The unhappy Blair, laying his hand upon his breast, answered quickly and clearly, “ Call me no more your brother I am a fallen man. I am guilty.”
Every pulse shcok beneath the tune of that voice-but Dr. Muir groaned aloud, ere he made answer. “ Fallen, indeed, Adam Blair,- ;-woe is me-doubly, trebly fallen ! Do you remember the words you said to me when I spake with you in private ?" “I do—and they were true.
Then I deceived not you, but myself.
Now, no one is deceived.” The old man covered his face with his hands, and Aung himself backwards upon his seat, while all the rest continued silent, speechless, staring upon the countenance of Blair.
It was he himself who broke once more the silence of their assembly: “ I call you no longer my brethren-let me still call you, though unworthy, my friends : let me still partake your Vol. 1. PART I.
prayers.-- Pray for me ;-I dare not pray for myself. The God that hath abandoned me will hear your prayers.”
At these words Dr. Muir uncovered his face, and fixing his eyes once more on the unfortunate, continued, for some moments, to regard him in silence, like all the rest. A big tear rolled over his cheeks, but he brushed it hastily away ere he said, “ Adam Blair, you have been ill. You have been ill in the body. But a few days ago your hair was black, and now it is as grey as mine ; your cheek is white, your strength is gone." He started to his feet as he continued " Our brother has been visited with much sickness. Perchance his mind also has been shaken."
" It has, it has," muttered several voices.
Mr. Blair looked all around him, and, for the first time, the water stood in his eye, as he replied, “ Body and mind have been shaken, but it is not as you would too kindly persuade yourselves. Oh, sirs !—I have spoken the truth. I came hither to speak it. What hope of peace or mercy could I have until I had spoken the truth, and resigned my office into the hands of God's servants ?-I do now resign it.—My ancestors were peasants, and I return io their lot--would I were worthy of them !-Once more, I demand your prayers. Refuse not my parting request.”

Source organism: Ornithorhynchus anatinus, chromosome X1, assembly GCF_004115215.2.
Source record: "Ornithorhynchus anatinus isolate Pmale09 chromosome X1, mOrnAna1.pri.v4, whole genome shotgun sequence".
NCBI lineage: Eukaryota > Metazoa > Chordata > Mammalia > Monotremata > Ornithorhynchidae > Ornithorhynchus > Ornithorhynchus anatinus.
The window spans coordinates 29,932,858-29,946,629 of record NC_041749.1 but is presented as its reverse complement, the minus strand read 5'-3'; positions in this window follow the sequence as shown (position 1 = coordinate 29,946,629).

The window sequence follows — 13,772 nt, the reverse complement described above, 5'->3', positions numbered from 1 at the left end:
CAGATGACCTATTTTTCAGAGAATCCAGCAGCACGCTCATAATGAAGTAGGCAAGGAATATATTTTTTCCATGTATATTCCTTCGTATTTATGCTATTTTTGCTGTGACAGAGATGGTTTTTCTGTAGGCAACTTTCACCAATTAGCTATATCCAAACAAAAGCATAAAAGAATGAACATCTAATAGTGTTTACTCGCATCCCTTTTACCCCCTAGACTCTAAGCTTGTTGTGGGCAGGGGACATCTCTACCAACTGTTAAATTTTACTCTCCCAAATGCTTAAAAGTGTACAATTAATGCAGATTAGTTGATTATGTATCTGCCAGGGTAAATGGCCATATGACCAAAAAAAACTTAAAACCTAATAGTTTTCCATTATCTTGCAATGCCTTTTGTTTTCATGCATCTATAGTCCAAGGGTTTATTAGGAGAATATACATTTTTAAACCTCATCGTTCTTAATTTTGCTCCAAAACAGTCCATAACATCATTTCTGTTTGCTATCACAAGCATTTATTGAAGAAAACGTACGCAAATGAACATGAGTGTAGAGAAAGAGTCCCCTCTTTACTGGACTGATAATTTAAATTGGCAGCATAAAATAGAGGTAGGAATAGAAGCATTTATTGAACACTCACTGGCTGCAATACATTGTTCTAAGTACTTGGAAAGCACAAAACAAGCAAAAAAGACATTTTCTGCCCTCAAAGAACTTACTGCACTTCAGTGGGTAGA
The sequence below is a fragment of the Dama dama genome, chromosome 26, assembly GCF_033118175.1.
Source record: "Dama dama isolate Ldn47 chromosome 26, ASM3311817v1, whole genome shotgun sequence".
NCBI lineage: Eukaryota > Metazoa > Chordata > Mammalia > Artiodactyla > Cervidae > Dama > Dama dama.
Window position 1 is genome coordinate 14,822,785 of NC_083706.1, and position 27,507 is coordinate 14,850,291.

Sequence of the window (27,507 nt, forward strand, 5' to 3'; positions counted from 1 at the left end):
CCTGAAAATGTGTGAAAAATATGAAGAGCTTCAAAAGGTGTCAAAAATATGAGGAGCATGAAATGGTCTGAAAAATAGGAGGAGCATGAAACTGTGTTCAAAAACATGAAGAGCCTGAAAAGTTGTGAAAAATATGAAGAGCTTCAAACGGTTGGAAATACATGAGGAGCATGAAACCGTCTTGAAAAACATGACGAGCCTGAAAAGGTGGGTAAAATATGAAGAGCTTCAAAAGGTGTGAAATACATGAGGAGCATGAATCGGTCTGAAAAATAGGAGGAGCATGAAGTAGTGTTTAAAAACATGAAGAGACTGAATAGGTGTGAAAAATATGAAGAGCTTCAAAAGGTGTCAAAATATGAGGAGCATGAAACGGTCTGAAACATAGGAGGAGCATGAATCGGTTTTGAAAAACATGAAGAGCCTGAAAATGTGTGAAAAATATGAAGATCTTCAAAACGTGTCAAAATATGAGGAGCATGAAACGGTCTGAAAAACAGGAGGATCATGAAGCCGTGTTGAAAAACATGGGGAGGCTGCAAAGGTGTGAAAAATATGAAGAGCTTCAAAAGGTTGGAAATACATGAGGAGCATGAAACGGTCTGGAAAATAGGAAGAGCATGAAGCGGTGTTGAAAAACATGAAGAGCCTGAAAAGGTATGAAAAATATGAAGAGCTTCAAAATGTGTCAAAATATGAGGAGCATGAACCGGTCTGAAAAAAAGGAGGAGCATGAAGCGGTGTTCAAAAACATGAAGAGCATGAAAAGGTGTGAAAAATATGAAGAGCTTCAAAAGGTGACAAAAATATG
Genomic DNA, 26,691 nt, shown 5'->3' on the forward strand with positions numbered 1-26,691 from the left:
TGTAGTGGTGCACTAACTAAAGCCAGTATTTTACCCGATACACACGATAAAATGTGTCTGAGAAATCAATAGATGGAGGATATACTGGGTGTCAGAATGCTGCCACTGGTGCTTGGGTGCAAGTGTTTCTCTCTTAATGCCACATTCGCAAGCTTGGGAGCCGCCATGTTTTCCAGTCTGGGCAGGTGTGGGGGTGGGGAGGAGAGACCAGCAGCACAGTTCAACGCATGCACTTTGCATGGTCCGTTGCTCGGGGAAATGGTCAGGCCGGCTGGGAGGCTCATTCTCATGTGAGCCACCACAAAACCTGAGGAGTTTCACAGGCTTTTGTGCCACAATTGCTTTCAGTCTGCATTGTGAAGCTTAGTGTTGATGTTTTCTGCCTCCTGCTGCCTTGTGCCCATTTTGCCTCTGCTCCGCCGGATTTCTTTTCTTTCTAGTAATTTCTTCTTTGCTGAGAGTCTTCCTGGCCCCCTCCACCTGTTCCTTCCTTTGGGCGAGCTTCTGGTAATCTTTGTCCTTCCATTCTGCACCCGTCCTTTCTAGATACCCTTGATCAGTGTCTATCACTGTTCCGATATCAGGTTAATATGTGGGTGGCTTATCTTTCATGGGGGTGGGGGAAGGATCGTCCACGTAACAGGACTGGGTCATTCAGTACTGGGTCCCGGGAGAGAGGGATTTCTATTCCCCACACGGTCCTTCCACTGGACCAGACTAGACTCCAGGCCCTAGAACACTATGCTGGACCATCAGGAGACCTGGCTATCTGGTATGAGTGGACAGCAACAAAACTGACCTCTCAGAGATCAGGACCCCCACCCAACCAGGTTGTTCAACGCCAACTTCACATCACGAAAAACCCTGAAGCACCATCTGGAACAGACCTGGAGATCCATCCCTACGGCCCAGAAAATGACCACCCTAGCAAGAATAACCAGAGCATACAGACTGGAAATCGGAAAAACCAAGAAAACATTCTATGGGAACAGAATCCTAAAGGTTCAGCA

The whole assembly remained, once more, fixed in silence. Dr. Muir, still erect in front of Blair, surveyed them all round and round; and then saying, “ Brethren, I read your thoughts,” fell down upon
his knees. They all knelt at the same moment ; and Blair, weeping like an infant, knelt also in the inidst bf them, and stooped his forehead to the dust.-Pp. 299-307.
Here our extracts must close ; but, we trust that we have quoted enough to more than justify the praise with which we have spoken of this book. It has some faults, however, like everything else. The incident of Mrs. Campbell saving Blair and his child from drowning is very novelish, and quite unlike the tone of nature and reality in which the greater part of the story is told. We also object to the shifting of the scene to Uigness. It would have been much more in consonance with the general simplicity of the tale if the incidents had all